More investors are searching for income and taking desperate measures. The Federal Reserve has pledged to keep interest rates deflated until 2014, which means the problem of generating adequate income will persist. Why arent traditional income sources delivering?
'Certificates of Depression'
Bank certificates of deposit (CDs) are a type of deposit account with a bank or thrift institution that typically offers a higher rate of interest than a regular savings account. CDs carry federal deposit insurance up to $250,000 and the interest rate is generally fixed for a certain period. Despite these assurances, todays CD yields arent high enough to earn investors any substantial cash flow.
Locking away your money in a 5-year CD at todays average annual yield of around 1.41 percent is a sure way to lose the buying power if interest rates creep higher. Furthermore, it would take you approximately 49.5 long years to double your money at 5-year CD rates!
Putting your money in a CD is the easy part, but taking it out can be another story. Many people fail to remember the maturity dates for their CDs and are later shocked to learn that they have tied up their money for five, ten, or even twenty years. Some CDs will automatically renew at maturity if you do not withdraw your money. A lack of liquidity is another overlooked problem with CDs.
Higher Risk, Higher Yields
Investing in bonds is another traditional income source. But many bond investors have strayed far away from their goal of safe income by increasing their risk.
Some bond investors are piling into exotic debt like bonds from emerging market countries (PCY - News). Although many of these countries have fast growing economies, they have less experience at managing financial shocks compared to developed nations.
In an article titled, Buyers take a Shine to Junk from the Wall Street Journal it showed how certain bond investors are piling into lower quality debt to squeeze more yield or income from their investments. Junk bonds (HYG - News) are high risk debt issued by corporations with a spotty credit score. Its almost like lending money to your cousin Vinny who never pays on time, except when Vinny misses a payment, you can put a brick through his window because you know where he lives.
Other investors have increased their risk by extending the duration of the bonds they own. For example, short-term Treasury bond ETFs like the iShares Barclays 1-3 Yr Treasury ETF (SHY - News) and the iShares Barclays Short Treasury Bond ETF (SHY - News) have a 12-month yield of just 0.77% and 0.07% respectively. These depressed yields have induced more than a few people to pile into long-term U.S. Treasury bonds (TLT - News), which carry yields in the vicinity of 3.40%. What they dont know is that long-term bonds are more susceptible to price declines when interest rates increase along with inflation.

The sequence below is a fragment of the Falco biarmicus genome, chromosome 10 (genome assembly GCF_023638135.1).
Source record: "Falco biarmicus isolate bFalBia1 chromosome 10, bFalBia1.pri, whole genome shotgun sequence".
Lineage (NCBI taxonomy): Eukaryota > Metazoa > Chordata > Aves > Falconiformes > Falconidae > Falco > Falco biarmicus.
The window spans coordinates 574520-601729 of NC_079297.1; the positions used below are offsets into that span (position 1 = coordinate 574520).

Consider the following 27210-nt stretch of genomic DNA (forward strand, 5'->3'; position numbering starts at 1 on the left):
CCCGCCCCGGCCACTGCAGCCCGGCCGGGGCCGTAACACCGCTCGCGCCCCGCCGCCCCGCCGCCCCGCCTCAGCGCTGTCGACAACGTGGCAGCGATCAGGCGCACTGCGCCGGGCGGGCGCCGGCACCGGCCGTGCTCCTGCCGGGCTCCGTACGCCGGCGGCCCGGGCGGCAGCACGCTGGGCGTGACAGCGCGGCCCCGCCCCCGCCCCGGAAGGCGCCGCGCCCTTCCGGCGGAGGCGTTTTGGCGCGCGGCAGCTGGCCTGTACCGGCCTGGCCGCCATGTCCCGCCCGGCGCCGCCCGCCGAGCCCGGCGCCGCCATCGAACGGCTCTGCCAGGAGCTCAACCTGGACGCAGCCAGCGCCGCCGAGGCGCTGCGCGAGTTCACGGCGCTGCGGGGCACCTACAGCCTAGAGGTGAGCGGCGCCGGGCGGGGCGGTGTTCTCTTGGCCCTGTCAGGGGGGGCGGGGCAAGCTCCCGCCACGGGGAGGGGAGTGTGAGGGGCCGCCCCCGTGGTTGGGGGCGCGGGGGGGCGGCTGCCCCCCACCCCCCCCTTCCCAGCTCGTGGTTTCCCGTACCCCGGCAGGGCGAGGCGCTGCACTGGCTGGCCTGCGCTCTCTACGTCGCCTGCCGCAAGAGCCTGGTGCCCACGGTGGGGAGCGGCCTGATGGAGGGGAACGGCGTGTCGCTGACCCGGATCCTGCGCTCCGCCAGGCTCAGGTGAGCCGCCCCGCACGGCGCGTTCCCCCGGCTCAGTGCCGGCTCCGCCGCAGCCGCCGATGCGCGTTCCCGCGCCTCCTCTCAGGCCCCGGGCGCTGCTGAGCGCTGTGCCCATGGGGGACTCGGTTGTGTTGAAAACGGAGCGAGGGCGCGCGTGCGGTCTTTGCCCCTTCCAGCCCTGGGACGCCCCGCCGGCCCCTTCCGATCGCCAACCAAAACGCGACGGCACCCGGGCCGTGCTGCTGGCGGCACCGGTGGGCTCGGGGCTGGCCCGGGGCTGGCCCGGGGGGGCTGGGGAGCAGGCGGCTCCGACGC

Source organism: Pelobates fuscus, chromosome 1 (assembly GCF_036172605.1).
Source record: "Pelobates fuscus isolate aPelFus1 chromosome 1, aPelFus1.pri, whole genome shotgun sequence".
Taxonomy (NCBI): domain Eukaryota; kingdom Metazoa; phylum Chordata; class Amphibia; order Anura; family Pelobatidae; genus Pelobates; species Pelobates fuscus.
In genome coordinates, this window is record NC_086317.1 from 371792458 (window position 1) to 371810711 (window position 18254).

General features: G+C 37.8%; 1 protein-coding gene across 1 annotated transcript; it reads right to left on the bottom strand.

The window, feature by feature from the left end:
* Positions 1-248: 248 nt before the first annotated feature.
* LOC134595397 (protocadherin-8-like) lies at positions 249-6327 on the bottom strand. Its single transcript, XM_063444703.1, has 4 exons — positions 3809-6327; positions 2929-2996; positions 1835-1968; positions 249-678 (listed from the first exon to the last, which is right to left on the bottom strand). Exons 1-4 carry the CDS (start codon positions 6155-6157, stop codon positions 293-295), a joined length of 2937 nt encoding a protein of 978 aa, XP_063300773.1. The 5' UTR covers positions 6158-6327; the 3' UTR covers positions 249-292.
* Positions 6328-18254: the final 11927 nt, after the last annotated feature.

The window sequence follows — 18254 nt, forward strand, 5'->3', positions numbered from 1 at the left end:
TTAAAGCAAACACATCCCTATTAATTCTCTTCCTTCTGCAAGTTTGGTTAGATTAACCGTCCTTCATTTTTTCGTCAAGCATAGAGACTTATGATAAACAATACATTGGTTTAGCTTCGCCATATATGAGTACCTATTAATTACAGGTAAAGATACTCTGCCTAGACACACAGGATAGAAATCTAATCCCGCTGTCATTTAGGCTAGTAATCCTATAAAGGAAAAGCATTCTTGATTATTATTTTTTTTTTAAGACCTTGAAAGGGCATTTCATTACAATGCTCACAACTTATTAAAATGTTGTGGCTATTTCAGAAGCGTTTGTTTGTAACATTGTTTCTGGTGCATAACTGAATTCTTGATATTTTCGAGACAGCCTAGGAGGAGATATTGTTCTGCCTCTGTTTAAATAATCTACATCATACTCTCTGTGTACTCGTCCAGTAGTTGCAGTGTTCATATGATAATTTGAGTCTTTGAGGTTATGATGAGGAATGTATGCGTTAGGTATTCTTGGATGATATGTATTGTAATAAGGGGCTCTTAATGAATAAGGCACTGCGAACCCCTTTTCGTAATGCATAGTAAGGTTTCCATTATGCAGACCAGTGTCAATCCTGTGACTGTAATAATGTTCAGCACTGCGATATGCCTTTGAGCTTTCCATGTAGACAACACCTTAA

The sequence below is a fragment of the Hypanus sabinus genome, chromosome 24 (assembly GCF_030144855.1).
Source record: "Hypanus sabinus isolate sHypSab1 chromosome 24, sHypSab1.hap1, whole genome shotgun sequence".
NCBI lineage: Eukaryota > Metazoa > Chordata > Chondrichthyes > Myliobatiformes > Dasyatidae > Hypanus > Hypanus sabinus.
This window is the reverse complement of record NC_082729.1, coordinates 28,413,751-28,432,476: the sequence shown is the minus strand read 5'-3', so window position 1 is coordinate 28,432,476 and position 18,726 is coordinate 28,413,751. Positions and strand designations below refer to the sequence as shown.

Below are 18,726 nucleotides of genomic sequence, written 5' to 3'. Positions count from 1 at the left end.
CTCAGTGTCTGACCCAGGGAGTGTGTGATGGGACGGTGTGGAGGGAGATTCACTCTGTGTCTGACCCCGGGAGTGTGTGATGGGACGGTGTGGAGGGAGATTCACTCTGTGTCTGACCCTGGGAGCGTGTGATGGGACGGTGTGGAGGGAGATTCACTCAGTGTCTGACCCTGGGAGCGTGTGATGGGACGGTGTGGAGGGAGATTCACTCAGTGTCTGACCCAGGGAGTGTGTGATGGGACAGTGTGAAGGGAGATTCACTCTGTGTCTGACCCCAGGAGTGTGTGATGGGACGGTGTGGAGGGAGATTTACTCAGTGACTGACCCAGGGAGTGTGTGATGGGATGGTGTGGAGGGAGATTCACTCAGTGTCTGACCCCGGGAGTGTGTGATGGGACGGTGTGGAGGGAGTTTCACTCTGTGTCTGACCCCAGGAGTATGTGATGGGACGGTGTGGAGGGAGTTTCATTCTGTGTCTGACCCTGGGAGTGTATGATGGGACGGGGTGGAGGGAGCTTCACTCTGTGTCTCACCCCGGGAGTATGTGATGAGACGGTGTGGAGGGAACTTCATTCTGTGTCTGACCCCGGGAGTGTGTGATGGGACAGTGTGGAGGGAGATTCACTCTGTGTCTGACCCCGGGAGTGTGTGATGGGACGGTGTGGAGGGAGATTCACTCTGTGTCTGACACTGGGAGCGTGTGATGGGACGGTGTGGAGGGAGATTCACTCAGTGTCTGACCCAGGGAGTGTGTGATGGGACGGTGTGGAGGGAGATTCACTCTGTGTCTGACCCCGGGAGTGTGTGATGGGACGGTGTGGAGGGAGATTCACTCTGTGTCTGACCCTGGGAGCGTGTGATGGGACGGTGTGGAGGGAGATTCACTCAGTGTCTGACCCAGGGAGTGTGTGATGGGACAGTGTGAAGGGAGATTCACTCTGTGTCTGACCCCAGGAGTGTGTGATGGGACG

Top Yielding Sectors
Investing in high paying dividend sectors is another way to grab more income. Historically, investors have flocked to industry sectors like utility stocks (XLU - News), real estate investment trusts (ICF - News), and master limited partnerships (AMLP - News).
This particular strategy has caveats. No matter how juicy dividends from individual stocks or sectors may appear, dividends are never guaranteed to remain the same and other hidden problems can suddenly arrive.
I distinctly remember, for example, how investors were piling into high yielding mortgage REITs (REM - News) from 2004-07, because annual yields in some instances had topped 16%. In 2008, mortgage REITs as a group collapsed 42% in value and shareholders in certain individual mortgage REITs were completely wiped out because their companies went bust.
Bernanke & Company are the primary culprits behind depressed interest rates that have demolished so many savers. As a result, traditional income sources that people have come to rely on arent delivering.
The ETF Profit Strategy Newsletter outlines another simple but proven income strategy. Our March income trade generated over $1,300 in monthly income. Instead of chasing high yielding ETFs, we use a time-tested strategy that institutional investors have been quietly using for decades.
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